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The Show Must Go On

Greetings America.

I am speaking to you from the stage of the Duchess Theatre in the heart of London's theatre land. Up the road they are presenting “My Fair Lady.” Down the street it's “The Lion King.”

Here, on this stage, it's both of those shows - and 98 more - because on Tuesday night I open in “Zipp!,” a musical revue that celebrates a century of musical theatre and guarantees the audience 100 musicals in ninety minutes or their money back.

This is my first West End show and we're opening just as it seems that we in Britain - and you in the States - are about to go to war. Opinion here is divided on the effect that any attack on Iraq will have on shows in London's West End and Manhattan's Broadway. Some say a war - particularly a war at a time when the economy looks vulnerable - keeps people at home, anxiously watching the TV to follow the latest developments from the front. Others say that a war is exactly the time when folk want to forget their troubles and get out to see a comedy or a musical - and, happily, “Zipp!” is both.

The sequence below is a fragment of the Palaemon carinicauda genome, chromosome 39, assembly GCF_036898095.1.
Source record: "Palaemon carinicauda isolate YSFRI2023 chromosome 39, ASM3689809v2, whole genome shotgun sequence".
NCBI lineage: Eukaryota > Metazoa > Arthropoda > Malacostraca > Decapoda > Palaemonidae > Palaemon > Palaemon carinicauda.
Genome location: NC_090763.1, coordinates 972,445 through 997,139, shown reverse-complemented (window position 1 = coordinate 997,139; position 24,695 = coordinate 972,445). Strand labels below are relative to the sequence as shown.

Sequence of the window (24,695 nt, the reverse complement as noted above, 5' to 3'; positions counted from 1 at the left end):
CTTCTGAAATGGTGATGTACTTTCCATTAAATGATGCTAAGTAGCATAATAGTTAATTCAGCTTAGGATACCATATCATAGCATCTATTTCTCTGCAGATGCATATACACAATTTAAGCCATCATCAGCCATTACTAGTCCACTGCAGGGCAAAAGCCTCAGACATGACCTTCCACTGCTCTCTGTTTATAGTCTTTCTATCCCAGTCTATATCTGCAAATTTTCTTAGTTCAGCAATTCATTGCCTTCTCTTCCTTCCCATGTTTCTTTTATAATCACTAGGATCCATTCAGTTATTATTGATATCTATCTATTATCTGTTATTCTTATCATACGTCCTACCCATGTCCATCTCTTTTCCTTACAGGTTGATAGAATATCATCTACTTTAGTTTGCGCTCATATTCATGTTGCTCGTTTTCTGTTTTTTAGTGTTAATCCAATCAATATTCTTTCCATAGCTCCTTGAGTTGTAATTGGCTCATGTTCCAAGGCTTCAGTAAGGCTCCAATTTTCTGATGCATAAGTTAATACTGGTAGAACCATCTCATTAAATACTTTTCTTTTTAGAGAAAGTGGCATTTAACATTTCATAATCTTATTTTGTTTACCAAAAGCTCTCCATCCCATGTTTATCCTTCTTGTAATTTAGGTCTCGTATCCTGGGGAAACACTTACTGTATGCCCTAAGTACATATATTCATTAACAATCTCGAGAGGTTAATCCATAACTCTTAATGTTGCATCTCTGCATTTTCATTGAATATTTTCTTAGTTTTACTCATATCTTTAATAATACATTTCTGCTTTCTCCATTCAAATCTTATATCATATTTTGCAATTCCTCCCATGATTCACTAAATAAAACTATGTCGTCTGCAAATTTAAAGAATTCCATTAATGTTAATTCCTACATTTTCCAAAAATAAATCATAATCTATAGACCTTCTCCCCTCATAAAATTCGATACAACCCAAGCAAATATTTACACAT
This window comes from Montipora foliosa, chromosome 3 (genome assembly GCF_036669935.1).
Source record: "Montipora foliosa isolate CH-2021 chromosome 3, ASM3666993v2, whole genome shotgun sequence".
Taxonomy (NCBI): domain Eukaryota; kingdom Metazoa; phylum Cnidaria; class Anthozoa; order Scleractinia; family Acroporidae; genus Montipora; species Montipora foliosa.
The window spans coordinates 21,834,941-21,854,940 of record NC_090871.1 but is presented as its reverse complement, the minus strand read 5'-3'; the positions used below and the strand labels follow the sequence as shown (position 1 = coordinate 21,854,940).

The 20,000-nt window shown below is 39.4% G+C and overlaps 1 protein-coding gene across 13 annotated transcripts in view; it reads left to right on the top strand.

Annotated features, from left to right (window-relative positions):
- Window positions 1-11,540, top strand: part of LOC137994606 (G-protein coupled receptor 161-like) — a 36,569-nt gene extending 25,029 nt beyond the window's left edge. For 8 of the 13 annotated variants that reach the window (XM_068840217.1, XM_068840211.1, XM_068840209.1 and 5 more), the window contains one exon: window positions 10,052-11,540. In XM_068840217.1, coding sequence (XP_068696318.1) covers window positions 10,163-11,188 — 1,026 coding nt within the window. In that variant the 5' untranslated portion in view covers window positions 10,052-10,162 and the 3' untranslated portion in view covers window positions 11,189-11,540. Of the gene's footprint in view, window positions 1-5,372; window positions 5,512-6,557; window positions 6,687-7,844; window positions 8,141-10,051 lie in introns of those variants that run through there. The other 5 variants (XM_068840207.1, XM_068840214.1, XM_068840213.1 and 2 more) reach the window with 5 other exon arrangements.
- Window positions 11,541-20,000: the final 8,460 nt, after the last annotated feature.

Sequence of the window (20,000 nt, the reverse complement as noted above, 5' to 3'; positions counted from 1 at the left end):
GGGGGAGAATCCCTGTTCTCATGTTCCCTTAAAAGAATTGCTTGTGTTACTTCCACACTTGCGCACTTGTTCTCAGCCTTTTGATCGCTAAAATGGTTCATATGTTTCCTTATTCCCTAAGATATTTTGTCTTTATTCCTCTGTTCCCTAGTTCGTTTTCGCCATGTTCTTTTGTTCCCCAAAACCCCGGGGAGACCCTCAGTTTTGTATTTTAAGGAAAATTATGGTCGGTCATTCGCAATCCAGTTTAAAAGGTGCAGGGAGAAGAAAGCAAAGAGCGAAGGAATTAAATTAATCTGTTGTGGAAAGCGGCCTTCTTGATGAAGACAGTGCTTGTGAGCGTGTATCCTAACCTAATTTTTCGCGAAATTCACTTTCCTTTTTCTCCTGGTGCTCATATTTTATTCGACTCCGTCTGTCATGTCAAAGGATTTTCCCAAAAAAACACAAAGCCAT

Last week, I happened to meet up with our Prime Minister, Tony Blair. He is determined that the UK will prove to be the US's staunchest ally. He told me he didn't believe that we in Britain should simply be fair-weather friends. However doubtful some of his members of parliament may be, Mr Blair is determined to back America all the way.

I have to report that the prime minister looked weary, but he is clearly on top of his brief. He reckons that - on both sides of the Atlantic - this is going to be one of the most challenging years in a long while. I invited him to Zipp! I don't think he's going to make it until the war is through, but he wished us well. And his deputy has even given me a costume to wear in the show. It's a kaftan that HE was given in Africa. I shall wear it during our sequence from “Jesus Christ Superstar”. I'm happy to say - despite the threat of war, despite the fear of terrorism, despite the plight of the stock market - we've been previewing to full houses.

It seems that London audiences agree with your distinguished drama critic Eric Bentley who once said: "When we get up tomorrow morning, we may well be able to do without our tragic awareness for an hour or two, but we will desperately need your sense of the comic."

By Gyles Brandreth